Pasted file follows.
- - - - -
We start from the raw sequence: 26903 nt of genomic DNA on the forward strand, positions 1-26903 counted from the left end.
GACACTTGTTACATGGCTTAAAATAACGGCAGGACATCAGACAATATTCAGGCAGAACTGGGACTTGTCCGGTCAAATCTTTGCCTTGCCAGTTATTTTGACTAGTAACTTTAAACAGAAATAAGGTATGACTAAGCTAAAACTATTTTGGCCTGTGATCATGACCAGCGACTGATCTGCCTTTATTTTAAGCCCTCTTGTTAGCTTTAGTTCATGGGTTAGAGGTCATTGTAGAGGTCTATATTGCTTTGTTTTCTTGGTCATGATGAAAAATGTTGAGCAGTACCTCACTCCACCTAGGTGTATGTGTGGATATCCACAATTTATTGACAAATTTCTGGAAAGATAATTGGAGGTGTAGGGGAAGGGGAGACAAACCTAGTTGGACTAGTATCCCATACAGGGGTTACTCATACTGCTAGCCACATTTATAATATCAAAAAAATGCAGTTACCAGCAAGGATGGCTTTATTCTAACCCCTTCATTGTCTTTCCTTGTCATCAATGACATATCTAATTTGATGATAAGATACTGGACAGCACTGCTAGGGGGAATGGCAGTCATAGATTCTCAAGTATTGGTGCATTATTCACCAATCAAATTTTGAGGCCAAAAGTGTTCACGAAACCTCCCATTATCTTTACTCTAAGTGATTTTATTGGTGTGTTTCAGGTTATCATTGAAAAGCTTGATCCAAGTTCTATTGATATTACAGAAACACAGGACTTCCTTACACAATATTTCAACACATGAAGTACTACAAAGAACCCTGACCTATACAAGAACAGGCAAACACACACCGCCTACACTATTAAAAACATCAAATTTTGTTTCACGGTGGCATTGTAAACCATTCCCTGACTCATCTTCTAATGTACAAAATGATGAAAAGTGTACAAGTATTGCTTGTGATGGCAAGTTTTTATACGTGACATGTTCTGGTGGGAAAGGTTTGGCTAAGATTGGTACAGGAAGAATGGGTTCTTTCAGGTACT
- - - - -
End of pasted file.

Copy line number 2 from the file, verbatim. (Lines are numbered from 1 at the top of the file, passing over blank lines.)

GACACTTGTTACATGGCTTAAAATAACGGCAGGACATCAGACAATATTCAGGCAGAACTGGGACTTGTCCGGTCAAATCTTTGCCTTGCCAGTTATTTTGACTAGTAACTTTAAACAGAAATAAGGTATGACTAAGCTAAAACTATTTTGGCCTGTGATCATGACCAGCGACTGATCTGCCTTTATTTTAAGCCCTCTTGTTAGCTTTAGTTCATGGGTTAGAGGTCATTGTAGAGGTCTATATTGCTTTGTTTTCTTGGTCATGATGAAAAATGTTGAGCAGTACCTCACTCCACCTAGGTGTATGTGTGGATATCCACAATTTATTGACAAATTTCTGGAAAGATAATTGGAGGTGTAGGGGAAGGGGAGACAAACCTAGTTGGACTAGTATCCCATACAGGGGTTACTCATACTGCTAGCCACATTTATAATATCAAAAAAATGCAGTTACCAGCAAGGATGGCTTTATTCTAACCCCTTCATTGTCTTTCCTTGTCATCAATGACATATCTAATTTGATGATAAGATACTGGACAGCACTGCTAGGGGGAATGGCAGTCATAGATTCTCAAGTATTGGTGCATTATTCACCAATCAAATTTTGAGGCCAAAAGTGTTCACGAAACCTCCCATTATCTTTACTCTAAGTGATTTTATTGGTGTGTTTCAGGTTATCATTGAAAAGCTTGATCCAAGTTCTATTGATATTACAGAAACACAGGACTTCCTTACACAATATTTCAACACATGAAGTACTACAAAGAACCCTGACCTATACAAGAACAGGCAAACACACACCGCCTACACTATTAAAAACATCAAATTTTGTTTCACGGTGGCATTGTAAACCATTCCCTGACTCATCTTCTAATGTACAAAATGATGAAAAGTGTACAAGTATTGCTTGTGATGGCAAGTTTTTATACGTGACATGTTCTGGTGGGAAAGGTTTGGCTAAGATTGGTACAGGAAGAATGGGTTCTTTCAGGTACT